Well, we actually had two days of grey skies and even a bit of rain. The White Mountains still had lots of snow on their tops. Several locals told us – independently – that we had the bad luck to live through what they called “strange weather“: for them, the steady patterns that bring so many tourists to Crete seem to be disappearing. Climate change was not yet invoked as the cause, but the term certainly came up.

This is not what Cretans want to see on a beach in May…

Crete and Belgium do not have weather in common, but according to our solar panels May 2019 was a sub-par month in terms of solar energy production. In fact, it was the second lowest production number in the history of our setup, and far low the number of last year.

 

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When we bought our CNG-powered car, the Audi A3 g-tron, one of the reasons was my conviction that using existing infrastructure would be the best route to cleaner and renewable energy, rather than starting a new power struggle over the resources needed to produce batteries on an enormous scale (where do you get your lithium?).

Scientific American published the article “Europe Stores Electricity in Gas Pipes“, which explains that my conviction might well become a reality:

Moving renewable hydrogen and methane via natural gas pipelines promises to cut the cost of switching to renewable energy. For example, gas networks have storage caverns whose reserves could be tapped to run gas-fired electric generation power plants during periods of low wind and solar output.

“Pipeline” by Alistair-Hamilton is licensed under CC BY 2.0 (Original picture)

I don’t want to sound like a unconditional fan of Audi, but their building a factory to convert wind electricity into methane for the cars they produced was one of the elements that convinced me to go the CNG road.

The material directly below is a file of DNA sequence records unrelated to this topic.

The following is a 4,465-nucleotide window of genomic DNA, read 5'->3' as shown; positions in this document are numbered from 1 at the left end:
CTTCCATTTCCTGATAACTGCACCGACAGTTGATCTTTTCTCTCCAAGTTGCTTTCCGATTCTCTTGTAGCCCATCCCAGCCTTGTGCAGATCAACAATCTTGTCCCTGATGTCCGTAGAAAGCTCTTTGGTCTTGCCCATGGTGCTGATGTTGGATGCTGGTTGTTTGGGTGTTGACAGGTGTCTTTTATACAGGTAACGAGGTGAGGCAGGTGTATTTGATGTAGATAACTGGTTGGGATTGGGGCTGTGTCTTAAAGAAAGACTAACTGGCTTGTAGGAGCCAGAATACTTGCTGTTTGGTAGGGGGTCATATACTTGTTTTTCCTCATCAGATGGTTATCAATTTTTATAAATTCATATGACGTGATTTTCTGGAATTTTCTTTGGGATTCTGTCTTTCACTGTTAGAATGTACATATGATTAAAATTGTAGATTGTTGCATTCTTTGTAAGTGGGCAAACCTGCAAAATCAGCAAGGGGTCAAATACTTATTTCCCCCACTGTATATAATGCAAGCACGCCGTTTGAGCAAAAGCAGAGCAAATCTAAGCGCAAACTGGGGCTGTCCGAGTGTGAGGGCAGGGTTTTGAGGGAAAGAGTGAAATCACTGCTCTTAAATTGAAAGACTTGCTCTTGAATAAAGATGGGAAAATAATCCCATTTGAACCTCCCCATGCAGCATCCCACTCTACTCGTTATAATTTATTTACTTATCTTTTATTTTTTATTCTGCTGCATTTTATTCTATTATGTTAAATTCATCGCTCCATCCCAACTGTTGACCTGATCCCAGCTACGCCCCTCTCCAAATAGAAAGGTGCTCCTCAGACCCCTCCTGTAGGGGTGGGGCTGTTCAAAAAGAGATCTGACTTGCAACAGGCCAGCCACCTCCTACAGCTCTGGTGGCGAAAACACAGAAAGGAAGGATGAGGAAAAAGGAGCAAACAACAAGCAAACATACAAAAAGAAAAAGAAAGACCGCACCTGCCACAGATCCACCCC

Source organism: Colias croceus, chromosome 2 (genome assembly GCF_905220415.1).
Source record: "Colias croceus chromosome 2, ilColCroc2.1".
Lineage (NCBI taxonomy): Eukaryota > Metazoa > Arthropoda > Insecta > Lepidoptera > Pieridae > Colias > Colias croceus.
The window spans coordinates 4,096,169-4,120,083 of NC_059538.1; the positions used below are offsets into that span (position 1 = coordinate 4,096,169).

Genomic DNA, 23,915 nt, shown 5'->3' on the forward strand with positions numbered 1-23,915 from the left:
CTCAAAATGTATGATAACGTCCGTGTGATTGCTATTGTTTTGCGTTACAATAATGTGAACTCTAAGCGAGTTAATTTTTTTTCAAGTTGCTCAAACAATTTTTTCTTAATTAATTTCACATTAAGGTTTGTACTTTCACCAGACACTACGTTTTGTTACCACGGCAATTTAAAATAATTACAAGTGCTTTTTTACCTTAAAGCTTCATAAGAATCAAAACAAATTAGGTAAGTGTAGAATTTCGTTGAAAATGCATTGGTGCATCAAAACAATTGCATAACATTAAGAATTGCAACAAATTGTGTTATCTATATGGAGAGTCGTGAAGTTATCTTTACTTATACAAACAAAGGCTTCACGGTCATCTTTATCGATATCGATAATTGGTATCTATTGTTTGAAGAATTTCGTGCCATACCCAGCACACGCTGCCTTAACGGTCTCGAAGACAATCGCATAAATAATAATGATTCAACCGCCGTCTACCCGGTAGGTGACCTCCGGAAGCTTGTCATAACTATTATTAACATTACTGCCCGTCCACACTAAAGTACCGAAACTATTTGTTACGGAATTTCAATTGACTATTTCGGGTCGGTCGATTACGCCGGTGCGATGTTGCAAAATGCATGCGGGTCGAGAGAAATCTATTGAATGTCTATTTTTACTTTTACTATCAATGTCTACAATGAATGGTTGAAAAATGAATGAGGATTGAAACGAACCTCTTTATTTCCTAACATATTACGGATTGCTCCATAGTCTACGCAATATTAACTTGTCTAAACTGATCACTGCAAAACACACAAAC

Amsterdam wants to chase all internal combustion vehicles from its territory in the near future in order to get cleaner air. I wonder: what are they going to do about the heating systems of all those buildings, that are probably contributing more to the city’s pollution than cars? Those heating systems also have a longer mean life span than cars as well.

I can understand that the Dutch no longer want to pump up natural gas, since emptying those underground natural gas reserves is causing major damage to buildings on top of them in some parts of their country. So why not replace that with synthetic or “green” methane, given that the distribution and consumer systems are already in place? If there are good reasons not do to that, I would like to learn about them. The article mentioned above seems to indicate that synthesizing methane is rapidly becoming a commercially viable technology in the energy mix of the near future.

Moving renewable hydrogen and methane via natural gas pipelines promises to cut the cost of switching to renewable energy. For example, gas networks have storage caverns whose reserves could be tapped to run gas-fired electric generation power plants during periods of low wind and solar output.

I’m still waiting for major investments in hydrogen distribution networks – because that will likely prove to be the best way to store non-carbon energy (from wind, solar, geo-thermal, … power) in a from ready to be consumed where and whenever it is needed.

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Actually, no – I may not have published many posts lately, but laziness isn’t the explanation. I have more than 450 items in my list of “potential topics to blog about”, and I’m finding it harder and harder to decide which of those are still worthwhile writing material. I really need to review that list and start deleting the least interesting subjects. But that may take some time…

Today I can report that the solar electricity production number for April is (finally) incorporated into the overview on this site. April 2019 delivered 96% of what I expected, but that was significantly more than the three previous April’s. Still, the month was colder than last year, just like the first days of May – a year ago, we were burnt by the sun on a hot day while attending a wedding reception; today, the temperature hardly rises above 10° C (and it feels colder because of a strong north-western wind!).